Monica Edwards

From Wikipedia, the free encyclopedia
Jump to: navigation, search
Monica Edwards
Photo of Monica Edwards at her writing desk in 1966.
Monica Edwards in 1966.
Back cover of Badgers of Punchbowl Farm
Born Monica le Doux Newton
(1912-11-08)8 November 1912
Belper, Derbyshire, United Kingdom
Died 18 January 1998(1998-01-18) (aged 85)
Surrey
Resting place Ashes scattered in Vanhurst Copse, Thursley, Surrey, United Kingdom
Occupation Author, naturalist and farmer
Language English
Nationality British
Education Wakefield Girls High School (September 1920 - July 1921)
St Brandon's School, Bristol (January 1928 - April 1928)
Period 1947-1976
Genre Young-adult fiction
Natural history non-fiction
Notable works Wish for a Pony (1947)
Storm Ahead (1953)
No Going Back (1960)
The Badgers of Punchbowl Farm (1966)
Spouse William ("Bill") Ferdinand Edwards

Signature
Website
www.monicaedwards.co.uk

Monica Edwards (née Monica le Doux Newton; 8 November 1912 – 18 January 1998) was an English children's writer of the mid-twentieth century best known for her Romney Marsh and Punchbowl Farm series of children's novels.

Early life[edit]

She was born in Belper, Derbyshire on 8 November 1912, the third of four children born to the Reverend Harry and Beryl Newton. The family moved to Wakefield, Yorkshire in 1919. As well as being a vicar, Harry Newton was a diocesan exorcist and often took his children with him when performing exorcisms.[1] In 1927 the family moved to Rye Harbour in Romney Marsh, Sussex where Harry Newton remained as vicar until 1936. The young Monica Newton received a fragmentary formal education: she is known to have attended Wakefield Girls High School between September 1920 and July 1921[2] and when the family were living at Rye Harbour she was sent to St Brandon's School, Bristol where she remained for just three months in 1928 before returning to Sussex.[3] She received no further formal education.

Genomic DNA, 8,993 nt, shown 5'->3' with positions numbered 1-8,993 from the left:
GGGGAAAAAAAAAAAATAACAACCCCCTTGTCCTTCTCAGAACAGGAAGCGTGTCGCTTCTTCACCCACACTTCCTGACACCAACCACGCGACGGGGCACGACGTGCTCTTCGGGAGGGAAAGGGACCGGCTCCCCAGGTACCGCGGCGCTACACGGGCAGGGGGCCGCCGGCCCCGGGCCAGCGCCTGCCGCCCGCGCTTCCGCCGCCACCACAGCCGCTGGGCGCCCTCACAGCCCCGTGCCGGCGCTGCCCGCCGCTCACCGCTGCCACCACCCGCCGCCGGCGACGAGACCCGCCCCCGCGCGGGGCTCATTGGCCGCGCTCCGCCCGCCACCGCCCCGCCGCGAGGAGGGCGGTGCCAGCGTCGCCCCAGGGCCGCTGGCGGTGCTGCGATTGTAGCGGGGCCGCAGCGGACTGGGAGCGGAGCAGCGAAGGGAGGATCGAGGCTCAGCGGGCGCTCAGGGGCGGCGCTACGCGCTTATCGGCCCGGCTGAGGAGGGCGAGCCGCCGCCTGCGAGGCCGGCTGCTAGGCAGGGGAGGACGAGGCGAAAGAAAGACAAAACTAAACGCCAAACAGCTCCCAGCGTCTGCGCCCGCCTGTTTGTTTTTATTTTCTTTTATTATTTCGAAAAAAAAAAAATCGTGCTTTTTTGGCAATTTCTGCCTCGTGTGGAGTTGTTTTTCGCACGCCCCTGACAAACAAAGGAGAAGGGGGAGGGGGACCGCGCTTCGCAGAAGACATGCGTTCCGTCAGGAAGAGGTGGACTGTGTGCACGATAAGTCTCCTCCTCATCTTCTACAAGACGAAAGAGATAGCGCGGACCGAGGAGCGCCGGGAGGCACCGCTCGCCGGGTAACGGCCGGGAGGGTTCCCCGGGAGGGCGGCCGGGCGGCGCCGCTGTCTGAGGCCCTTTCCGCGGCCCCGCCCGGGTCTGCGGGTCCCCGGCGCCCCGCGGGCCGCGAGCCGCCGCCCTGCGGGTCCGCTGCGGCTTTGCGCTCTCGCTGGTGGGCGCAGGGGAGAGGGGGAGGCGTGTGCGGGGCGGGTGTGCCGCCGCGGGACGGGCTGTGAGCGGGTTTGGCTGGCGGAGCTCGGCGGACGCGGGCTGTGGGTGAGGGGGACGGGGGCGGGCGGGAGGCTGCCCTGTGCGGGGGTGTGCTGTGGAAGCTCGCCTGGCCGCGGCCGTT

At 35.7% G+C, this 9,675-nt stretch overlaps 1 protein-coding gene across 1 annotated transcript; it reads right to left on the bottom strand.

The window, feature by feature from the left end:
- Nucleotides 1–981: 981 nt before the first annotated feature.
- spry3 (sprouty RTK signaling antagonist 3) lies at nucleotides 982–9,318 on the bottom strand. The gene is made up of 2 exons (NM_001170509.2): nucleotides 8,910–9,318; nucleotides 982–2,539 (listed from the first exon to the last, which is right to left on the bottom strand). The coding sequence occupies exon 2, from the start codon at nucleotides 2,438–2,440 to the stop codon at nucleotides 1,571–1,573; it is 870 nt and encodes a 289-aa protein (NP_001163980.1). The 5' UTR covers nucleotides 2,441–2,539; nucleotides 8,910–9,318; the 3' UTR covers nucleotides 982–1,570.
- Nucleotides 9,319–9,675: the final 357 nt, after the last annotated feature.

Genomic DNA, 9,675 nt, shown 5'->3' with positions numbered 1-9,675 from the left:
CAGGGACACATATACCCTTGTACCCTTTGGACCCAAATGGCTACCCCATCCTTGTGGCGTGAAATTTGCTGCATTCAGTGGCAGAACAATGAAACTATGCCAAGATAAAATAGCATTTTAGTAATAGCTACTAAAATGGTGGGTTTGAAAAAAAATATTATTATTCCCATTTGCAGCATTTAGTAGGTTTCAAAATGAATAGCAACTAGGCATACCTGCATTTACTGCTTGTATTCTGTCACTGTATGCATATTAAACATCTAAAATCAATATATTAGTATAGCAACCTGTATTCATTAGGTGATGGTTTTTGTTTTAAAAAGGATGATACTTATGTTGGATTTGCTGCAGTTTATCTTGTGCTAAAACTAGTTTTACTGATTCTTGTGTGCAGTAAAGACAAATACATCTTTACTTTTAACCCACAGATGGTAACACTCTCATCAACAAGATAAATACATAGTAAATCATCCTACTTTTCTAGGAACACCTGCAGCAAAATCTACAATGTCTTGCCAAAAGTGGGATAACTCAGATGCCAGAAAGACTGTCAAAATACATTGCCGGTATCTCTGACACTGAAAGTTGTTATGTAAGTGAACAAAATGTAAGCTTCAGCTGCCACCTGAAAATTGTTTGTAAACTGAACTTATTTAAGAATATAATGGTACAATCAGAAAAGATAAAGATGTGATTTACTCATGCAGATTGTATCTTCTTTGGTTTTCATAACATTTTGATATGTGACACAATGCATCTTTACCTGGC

The Mary Stanford disaster[edit]

In November 1928 Edwards witnessed the capsizing of the supposedly unsinkable Mary Stanford Lifeboat in Rye Bay with the loss of all aboard.

The unprecedented mass funeral, which was attended by representatives of King George V, the Government and the Armed Services, was conducted by her father, the Reverend Harry Newton.[4]

Edwards knew all seventeen crew-members personally but was especially close to Charlie Southerden. In a letter to a school friend in January 1930 she described Charlie, who was six years older than she was, as her "boy friend" although the relationship was not public knowledge because of the difference in their age and social class.[5] Much later she wrote a fictional account of the lifeboat disaster in Storm Ahead, published in 1953.

Marriage[edit]

Monica Newton married William "Bill" Edwards in November 1933 (two days after her twenty-first birthday) in the face of opposition from both families. Bill was an athletic and charismatic man ten years older than her and a lorry-driver by profession.[6] After living in a variety of places, including Udimore in Sussex; Croft in Leicestershire and Send, near Woking in Surrey, they eventually bought Pitlands Farm (in Thursley, Surrey) at auction in 1947 and renamed it Punch Bowl Farm.

The Punch Bowl Farm series[edit]